Students training for criminal justice careers in the U.S. are given little academic preparation that would help them deal with the mental illness of justice-involved populations, a recent study says.
Most criminal justice degree-granting institutions in the U.S. don’t even offer undergraduate coursework on the intersection of mental illness and the criminal justice system except, in a small number of cases, as an elective, says the study, published by the Journal of Criminal Justice Education and posted online on December 30, 2016.
That, say study authors Philip Mulvey and Matthew Larson, is troubling at a time when the interaction of mentally troubled individuals with the justice system has become a focus of attention.
The need for more academic training “has never been as salient as it is today,” they write, citing as one example research that suggests 7 to 10 percent of all police-citizen interactions involve persons with mental illness.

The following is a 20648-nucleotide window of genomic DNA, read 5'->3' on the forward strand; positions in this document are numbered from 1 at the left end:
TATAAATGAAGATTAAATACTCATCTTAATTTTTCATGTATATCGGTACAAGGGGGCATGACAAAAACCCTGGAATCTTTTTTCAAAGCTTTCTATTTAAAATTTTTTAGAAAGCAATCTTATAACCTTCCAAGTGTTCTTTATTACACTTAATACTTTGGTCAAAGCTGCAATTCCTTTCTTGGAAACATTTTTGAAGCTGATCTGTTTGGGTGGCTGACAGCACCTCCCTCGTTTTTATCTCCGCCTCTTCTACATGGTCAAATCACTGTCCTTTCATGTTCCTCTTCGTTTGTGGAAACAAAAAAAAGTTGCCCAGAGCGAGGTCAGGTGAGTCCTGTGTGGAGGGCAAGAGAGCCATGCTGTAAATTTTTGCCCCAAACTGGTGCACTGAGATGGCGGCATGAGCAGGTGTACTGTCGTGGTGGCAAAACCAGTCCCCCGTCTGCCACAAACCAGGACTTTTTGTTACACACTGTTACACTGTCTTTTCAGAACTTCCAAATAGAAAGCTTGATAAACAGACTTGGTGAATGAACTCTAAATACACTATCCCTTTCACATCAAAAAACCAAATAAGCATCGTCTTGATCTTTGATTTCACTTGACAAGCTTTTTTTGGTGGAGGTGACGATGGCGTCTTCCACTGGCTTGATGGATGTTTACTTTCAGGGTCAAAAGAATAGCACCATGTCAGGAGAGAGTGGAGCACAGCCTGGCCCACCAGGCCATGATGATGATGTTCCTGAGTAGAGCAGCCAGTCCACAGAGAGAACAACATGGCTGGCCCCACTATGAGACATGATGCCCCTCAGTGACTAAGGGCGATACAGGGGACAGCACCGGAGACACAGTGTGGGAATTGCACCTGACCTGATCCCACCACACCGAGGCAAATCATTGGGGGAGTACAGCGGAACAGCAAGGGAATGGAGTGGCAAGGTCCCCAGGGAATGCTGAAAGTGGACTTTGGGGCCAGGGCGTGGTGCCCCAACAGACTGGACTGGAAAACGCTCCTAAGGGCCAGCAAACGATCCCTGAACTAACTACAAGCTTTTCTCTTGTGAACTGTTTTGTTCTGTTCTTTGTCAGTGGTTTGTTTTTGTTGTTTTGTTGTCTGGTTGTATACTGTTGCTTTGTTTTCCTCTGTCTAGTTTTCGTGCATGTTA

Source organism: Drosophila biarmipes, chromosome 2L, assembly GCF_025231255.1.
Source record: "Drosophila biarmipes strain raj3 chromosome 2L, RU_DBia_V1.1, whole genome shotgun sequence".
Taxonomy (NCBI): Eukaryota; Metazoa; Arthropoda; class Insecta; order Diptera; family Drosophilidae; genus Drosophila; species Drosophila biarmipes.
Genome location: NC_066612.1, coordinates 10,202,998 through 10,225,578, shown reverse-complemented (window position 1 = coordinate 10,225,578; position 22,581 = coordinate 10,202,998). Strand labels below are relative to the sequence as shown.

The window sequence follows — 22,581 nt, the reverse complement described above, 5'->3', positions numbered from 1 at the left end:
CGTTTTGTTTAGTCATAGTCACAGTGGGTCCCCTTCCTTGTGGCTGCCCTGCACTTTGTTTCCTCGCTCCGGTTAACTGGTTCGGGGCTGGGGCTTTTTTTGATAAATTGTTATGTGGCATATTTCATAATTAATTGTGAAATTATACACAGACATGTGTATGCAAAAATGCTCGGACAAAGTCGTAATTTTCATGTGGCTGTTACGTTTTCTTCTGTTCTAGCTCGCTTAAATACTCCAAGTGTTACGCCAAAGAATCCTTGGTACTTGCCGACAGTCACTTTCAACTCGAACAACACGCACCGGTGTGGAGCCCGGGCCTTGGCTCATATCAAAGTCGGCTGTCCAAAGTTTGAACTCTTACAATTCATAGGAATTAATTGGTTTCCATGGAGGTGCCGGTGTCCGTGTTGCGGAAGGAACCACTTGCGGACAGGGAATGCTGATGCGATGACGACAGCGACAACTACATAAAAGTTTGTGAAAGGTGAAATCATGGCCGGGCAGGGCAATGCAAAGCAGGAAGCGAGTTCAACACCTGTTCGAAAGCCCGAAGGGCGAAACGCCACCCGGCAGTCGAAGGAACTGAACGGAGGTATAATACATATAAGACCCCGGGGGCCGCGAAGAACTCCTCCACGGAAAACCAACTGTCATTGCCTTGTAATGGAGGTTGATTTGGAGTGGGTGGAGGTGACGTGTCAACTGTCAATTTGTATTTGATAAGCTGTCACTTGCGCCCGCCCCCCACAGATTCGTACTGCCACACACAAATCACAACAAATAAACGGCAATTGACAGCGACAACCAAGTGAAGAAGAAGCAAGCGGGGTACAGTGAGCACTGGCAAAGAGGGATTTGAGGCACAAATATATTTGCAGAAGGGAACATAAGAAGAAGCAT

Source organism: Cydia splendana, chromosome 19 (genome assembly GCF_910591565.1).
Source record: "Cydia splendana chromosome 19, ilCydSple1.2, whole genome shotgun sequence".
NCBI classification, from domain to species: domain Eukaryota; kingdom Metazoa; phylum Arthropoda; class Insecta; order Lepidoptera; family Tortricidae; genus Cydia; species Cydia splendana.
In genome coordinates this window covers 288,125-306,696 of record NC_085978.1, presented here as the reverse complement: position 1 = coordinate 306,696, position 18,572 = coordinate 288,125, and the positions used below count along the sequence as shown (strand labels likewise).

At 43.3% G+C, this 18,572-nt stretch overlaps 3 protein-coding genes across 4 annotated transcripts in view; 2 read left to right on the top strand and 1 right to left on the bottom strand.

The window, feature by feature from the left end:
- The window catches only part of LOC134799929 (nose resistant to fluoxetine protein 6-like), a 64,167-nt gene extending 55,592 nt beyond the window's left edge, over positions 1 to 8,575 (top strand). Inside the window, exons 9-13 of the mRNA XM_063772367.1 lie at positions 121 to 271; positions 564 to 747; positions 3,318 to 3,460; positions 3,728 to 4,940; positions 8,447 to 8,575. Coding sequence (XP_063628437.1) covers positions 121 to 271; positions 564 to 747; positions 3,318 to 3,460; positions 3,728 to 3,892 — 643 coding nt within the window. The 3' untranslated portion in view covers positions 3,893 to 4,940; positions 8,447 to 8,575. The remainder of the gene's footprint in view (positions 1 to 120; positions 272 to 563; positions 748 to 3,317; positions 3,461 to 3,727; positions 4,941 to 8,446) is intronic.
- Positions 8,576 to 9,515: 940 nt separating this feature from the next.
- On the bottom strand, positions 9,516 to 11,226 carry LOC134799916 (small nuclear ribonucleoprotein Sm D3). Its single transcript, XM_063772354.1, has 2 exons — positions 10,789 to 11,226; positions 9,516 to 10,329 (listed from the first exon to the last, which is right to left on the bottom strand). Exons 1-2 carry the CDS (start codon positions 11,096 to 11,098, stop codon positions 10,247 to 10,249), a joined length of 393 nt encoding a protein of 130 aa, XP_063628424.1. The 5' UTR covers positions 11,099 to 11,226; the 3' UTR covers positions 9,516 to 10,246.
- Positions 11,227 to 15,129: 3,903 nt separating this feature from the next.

In effect, they note, “students who plan to be future police officers are also becoming future mental health practitioners.”
Similarly, students preparing for careers in many other fields of criminal justice would benefit if the study of mental illness were a required subject.
For the study, entitled “Identifying the prevalence of courses on mental illness in criminal justice education,” the researchers used the website www.criminaljusticeprograms.com, to identify 641 criminal justice programs in 49 states that offered at least a Bachelor’s Degree in criminal justice. They excluded for-profit universities, online-only programs with no physical address, and programs offering an associate degree or certificates only.
As of the fall of 2016, the study found, “only 40 institutions (roughly 6.25 percent) offer an elective course on mental illness to their criminal justice students,” but no program required students to take a course on the topic.
Philip Mulvey is an Assistant Professor at the School of Criminal Justice Sciences at Illinois State University. Matthew Larson is an Assistant Professor in the Department of Criminal Justice at Wayne State University
This summary was prepared by TCR intern Davi Hernandez